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Universal Design in Landscape Architecture

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by

Myriam Zary

on 20 December 2013

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Transcript of Universal Design in Landscape Architecture

Universal Design in Landscape Architecture
silent and invisible
What is Universal Design?
Designing spaces that quietly meet needs of all users.

Easy to navigate and understand without explanation.

Evolved from Accessible Design, a design process that addresses the needs of people with disabilities (ADA).
What are the Principles of Universal Design
1. Equitable Use
2. Flexibility in Use
3. Simple and Intuitive Use
4. Perceptible Information
5. Tolerance for Error
6. Low Physical Effort
7. Size and Space for Approach and Use

Why is it Important?
Instead of focusing solely on the civil rights of people with disabilities, Universal Design is designed with everyone in mind.

It strives to meet the best practices for design, while meeting people's different needs.

Rather than providing access without aesthetics in mind, Universal Design aims to create attractive designs.
Equitable Use
Provide the same means of use for all users.

Avoids segregating users.

Requires privacy, security, and safety to all users, equally.

Integrated, dispersed, and adaptable seating.
Flexibility in Use
Provide choice for methods in use.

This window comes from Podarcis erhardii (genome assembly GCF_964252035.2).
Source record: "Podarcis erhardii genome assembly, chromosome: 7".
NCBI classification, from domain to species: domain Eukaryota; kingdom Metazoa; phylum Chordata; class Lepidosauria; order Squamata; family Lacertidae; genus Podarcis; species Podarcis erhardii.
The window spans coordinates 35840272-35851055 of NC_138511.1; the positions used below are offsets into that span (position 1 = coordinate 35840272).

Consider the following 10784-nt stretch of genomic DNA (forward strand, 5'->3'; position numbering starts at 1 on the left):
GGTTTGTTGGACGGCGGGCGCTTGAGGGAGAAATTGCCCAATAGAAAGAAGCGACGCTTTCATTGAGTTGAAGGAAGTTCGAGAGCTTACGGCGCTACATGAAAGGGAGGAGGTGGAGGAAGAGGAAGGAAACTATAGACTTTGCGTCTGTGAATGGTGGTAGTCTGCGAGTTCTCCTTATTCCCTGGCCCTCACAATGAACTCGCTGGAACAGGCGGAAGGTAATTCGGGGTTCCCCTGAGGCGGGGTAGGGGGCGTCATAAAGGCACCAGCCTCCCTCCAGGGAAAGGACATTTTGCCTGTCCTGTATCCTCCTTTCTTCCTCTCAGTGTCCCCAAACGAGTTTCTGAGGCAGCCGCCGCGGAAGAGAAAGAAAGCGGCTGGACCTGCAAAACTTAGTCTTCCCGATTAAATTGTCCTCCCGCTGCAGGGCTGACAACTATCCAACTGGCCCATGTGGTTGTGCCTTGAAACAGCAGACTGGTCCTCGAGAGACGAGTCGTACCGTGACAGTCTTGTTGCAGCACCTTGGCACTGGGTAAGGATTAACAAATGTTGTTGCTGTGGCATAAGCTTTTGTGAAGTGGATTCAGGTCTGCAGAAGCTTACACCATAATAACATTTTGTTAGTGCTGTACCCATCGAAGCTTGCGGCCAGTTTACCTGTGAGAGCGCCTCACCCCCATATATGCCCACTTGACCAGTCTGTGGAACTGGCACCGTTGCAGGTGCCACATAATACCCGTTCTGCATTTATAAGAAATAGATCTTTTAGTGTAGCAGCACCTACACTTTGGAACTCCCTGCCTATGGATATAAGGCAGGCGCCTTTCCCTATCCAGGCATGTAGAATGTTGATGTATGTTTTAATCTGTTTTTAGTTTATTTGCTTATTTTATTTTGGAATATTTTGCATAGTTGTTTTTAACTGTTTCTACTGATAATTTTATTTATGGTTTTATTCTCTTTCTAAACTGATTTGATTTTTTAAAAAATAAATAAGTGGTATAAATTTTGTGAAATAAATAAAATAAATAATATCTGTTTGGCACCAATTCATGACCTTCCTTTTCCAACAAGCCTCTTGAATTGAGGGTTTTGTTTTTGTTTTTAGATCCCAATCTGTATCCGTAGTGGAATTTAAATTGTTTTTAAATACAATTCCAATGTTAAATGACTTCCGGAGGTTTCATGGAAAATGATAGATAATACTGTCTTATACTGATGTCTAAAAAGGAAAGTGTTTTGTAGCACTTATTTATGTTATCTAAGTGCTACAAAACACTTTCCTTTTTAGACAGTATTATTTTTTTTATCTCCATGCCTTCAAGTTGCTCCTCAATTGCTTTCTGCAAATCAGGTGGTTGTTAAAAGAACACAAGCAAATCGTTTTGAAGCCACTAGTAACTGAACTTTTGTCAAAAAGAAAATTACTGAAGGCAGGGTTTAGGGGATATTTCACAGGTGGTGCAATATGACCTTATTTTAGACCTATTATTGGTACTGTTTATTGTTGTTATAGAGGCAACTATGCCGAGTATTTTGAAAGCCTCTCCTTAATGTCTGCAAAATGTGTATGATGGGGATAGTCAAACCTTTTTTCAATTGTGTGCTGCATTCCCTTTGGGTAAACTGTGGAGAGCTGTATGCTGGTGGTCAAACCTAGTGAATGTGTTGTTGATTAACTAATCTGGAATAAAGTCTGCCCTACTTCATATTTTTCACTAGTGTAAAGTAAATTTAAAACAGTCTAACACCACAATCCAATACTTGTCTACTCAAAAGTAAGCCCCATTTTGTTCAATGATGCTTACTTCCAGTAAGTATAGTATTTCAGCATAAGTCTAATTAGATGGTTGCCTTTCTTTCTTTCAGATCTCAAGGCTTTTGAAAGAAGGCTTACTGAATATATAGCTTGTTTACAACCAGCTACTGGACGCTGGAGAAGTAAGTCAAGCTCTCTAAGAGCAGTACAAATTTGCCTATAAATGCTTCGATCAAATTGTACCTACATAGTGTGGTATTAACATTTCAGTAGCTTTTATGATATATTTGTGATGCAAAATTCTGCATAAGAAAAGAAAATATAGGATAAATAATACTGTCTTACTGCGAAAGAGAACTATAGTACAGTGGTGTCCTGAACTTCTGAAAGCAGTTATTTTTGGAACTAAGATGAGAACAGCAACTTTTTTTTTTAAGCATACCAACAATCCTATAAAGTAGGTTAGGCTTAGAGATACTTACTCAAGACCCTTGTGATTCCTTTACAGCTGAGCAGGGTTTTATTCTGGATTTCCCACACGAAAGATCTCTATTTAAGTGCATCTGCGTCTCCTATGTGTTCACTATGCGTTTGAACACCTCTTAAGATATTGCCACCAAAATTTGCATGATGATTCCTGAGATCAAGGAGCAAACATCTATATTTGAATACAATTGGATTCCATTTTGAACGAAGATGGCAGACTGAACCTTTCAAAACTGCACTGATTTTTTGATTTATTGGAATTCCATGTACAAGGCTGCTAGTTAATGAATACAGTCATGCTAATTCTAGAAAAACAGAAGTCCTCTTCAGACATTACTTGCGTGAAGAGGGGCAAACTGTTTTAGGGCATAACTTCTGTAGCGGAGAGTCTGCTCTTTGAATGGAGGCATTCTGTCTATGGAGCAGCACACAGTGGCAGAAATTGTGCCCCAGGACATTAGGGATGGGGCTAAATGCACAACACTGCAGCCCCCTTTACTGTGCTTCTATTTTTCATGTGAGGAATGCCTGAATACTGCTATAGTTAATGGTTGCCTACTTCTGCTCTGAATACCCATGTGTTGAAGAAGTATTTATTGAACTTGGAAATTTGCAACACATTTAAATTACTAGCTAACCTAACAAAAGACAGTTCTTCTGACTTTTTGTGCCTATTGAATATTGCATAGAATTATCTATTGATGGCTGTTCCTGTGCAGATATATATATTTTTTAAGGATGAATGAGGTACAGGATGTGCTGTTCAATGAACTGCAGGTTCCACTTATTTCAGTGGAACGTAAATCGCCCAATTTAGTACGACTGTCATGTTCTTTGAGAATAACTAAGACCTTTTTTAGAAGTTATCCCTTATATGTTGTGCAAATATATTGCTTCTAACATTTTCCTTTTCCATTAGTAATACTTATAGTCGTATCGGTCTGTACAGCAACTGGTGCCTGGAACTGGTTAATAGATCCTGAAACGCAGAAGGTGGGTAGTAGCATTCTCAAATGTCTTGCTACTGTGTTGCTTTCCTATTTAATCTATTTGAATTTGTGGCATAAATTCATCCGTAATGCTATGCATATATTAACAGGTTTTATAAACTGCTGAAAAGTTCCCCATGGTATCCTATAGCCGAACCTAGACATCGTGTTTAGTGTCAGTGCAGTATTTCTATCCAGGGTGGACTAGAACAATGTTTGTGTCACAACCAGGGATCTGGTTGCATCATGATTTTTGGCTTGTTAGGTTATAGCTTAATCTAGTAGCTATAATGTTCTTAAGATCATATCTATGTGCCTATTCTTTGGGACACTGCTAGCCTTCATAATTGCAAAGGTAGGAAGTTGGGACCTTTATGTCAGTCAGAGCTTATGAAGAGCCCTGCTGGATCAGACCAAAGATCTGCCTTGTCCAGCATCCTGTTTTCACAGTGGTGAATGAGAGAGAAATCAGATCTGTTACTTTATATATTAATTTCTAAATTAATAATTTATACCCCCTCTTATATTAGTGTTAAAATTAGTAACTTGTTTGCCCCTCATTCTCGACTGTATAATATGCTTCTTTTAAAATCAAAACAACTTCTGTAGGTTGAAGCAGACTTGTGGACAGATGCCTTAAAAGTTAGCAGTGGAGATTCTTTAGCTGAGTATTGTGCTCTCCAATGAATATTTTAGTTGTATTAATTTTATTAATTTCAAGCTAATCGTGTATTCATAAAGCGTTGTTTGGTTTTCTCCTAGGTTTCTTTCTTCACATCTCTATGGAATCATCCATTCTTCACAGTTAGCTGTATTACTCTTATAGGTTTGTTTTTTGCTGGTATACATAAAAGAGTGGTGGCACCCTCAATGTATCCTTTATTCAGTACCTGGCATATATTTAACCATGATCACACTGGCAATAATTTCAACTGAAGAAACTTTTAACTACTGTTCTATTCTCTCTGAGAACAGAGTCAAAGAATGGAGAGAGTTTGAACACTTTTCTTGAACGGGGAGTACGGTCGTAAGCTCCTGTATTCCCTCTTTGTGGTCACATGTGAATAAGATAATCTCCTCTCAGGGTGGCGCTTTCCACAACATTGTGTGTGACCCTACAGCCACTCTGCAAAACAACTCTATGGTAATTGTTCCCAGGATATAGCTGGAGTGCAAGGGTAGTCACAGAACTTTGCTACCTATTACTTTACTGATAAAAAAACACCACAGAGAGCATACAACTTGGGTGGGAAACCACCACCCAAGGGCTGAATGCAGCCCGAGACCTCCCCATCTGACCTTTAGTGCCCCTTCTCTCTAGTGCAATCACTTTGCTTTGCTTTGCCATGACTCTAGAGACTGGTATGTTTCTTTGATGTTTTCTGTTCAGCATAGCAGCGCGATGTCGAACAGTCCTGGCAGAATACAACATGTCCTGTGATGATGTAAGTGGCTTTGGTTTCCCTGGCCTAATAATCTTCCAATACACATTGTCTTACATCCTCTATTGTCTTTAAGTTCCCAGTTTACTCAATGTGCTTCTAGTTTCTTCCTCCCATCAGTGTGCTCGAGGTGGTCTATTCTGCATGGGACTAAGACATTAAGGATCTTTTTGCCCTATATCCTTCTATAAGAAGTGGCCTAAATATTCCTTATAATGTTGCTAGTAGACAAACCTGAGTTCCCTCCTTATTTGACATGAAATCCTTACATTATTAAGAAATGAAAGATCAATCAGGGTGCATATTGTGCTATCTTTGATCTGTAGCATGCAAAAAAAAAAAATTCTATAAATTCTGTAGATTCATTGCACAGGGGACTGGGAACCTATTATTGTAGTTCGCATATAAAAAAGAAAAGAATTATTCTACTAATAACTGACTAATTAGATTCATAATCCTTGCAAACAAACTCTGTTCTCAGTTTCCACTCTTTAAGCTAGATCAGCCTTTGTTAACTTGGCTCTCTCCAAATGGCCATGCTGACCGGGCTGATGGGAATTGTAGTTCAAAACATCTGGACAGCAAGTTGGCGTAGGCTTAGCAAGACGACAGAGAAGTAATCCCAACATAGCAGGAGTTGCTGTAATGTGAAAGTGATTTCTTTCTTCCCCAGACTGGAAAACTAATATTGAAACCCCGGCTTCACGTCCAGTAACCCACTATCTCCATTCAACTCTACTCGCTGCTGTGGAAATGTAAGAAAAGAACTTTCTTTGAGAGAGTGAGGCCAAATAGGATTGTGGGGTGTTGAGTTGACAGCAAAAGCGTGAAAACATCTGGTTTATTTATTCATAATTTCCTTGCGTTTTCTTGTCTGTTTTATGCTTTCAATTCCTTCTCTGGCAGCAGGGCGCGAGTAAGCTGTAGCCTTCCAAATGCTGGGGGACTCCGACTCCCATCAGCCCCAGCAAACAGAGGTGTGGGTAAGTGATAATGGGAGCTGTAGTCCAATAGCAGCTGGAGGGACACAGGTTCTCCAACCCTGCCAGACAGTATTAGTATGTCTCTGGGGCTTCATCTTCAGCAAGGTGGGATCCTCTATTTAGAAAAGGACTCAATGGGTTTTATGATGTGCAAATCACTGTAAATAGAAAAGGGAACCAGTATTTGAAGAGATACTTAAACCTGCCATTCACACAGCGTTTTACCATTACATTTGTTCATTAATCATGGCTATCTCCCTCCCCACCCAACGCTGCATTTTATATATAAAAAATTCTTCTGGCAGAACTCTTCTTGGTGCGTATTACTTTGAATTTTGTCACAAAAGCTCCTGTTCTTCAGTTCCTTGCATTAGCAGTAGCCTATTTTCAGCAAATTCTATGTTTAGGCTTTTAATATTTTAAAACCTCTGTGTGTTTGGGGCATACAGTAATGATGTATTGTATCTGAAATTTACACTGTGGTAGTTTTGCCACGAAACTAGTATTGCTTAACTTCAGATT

Blends form, function, and beauty for all users.

Handicap Interactive Botanical Garden
Simple and Intuitive Use
Intuitive to use, regardless of the user’s experience, knowledge, language skills, or current concentration level.

Guiding arrows directed towards a destination.
Perceptible Information
Communicates necessary information effectively to the user, regardless of ambient conditions or the user’s sensory abilities.

Individuals with blindness are able to communicate through braille.
Tolerance for Error
Minimizes hazards and errors.
Provides warnings.

Maintenance of low bearing trees or overgrown plants that could cause danger.
Low Physical Effort
Used efficiently and comfortably with little operating force.


Size and Space for Approach and Use
Appropriate size and space is provided for approach, reach, manipulation, and use regardless of user’s body size, posture, or mobility.

Raised planters of varying heights allow people of all ages and abilities to garden comfortably.
Looking to the Future
Drawing Conclusions
How has Universal Design changed the way we think about:
-Design
-Disability
-Segregation
-Sustainability
Minimally sloped path.
Globalization and the Marketplace
Communication Technologies
Design Process
Full transcript